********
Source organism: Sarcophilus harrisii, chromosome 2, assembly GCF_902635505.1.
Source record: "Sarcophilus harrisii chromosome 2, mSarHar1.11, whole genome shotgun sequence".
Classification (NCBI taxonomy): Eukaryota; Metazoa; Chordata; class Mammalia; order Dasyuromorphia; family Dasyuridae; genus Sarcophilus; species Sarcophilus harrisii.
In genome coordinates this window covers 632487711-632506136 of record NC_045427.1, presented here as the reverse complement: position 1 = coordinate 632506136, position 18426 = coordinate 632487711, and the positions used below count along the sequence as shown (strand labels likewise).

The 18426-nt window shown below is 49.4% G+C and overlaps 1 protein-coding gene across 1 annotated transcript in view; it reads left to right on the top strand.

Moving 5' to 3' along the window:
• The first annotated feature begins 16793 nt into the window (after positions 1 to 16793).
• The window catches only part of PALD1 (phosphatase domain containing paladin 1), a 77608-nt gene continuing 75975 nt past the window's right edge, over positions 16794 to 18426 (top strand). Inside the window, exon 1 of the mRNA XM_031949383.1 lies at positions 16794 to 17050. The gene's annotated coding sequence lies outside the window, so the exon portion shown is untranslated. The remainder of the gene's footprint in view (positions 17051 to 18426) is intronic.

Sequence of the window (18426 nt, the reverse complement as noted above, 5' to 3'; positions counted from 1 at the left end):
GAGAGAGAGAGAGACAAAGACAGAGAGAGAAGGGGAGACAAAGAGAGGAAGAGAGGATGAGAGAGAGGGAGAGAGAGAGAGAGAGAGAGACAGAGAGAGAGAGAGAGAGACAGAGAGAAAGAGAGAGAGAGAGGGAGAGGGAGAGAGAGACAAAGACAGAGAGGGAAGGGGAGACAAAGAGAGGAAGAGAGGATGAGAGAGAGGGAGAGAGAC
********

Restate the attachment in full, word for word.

Source organism: Sarcophilus harrisii, chromosome 2, assembly GCF_902635505.1.
Source record: "Sarcophilus harrisii chromosome 2, mSarHar1.11, whole genome shotgun sequence".
Classification (NCBI taxonomy): Eukaryota; Metazoa; Chordata; class Mammalia; order Dasyuromorphia; family Dasyuridae; genus Sarcophilus; species Sarcophilus harrisii.
In genome coordinates this window covers 632487711-632506136 of record NC_045427.1, presented here as the reverse complement: position 1 = coordinate 632506136, position 18426 = coordinate 632487711, and the positions used below count along the sequence as shown (strand labels likewise).

The 18426-nt window shown below is 49.4% G+C and overlaps 1 protein-coding gene across 1 annotated transcript in view; it reads left to right on the top strand.

Moving 5' to 3' along the window:
• The first annotated feature begins 16793 nt into the window (after positions 1 to 16793).
• The window catches only part of PALD1 (phosphatase domain containing paladin 1), a 77608-nt gene continuing 75975 nt past the window's right edge, over positions 16794 to 18426 (top strand). Inside the window, exon 1 of the mRNA XM_031949383.1 lies at positions 16794 to 17050. The gene's annotated coding sequence lies outside the window, so the exon portion shown is untranslated. The remainder of the gene's footprint in view (positions 17051 to 18426) is intronic.

Sequence of the window (18426 nt, the reverse complement as noted above, 5' to 3'; positions counted from 1 at the left end):
GAGAGAGAGAGAGACAAAGACAGAGAGAGAAGGGGAGACAAAGAGAGGAAGAGAGGATGAGAGAGAGGGAGAGAGAGAGAGAGAGAGAGACAGAGAGAGAGAGAGAGAGACAGAGAGAAAGAGAGAGAGAGAGGGAGAGGGAGAGAGAGACAAAGACAGAGAGGGAAGGGGAGACAAAGAGAGGAAGAGAGGATGAGAGAGAGGGAGAGAGAC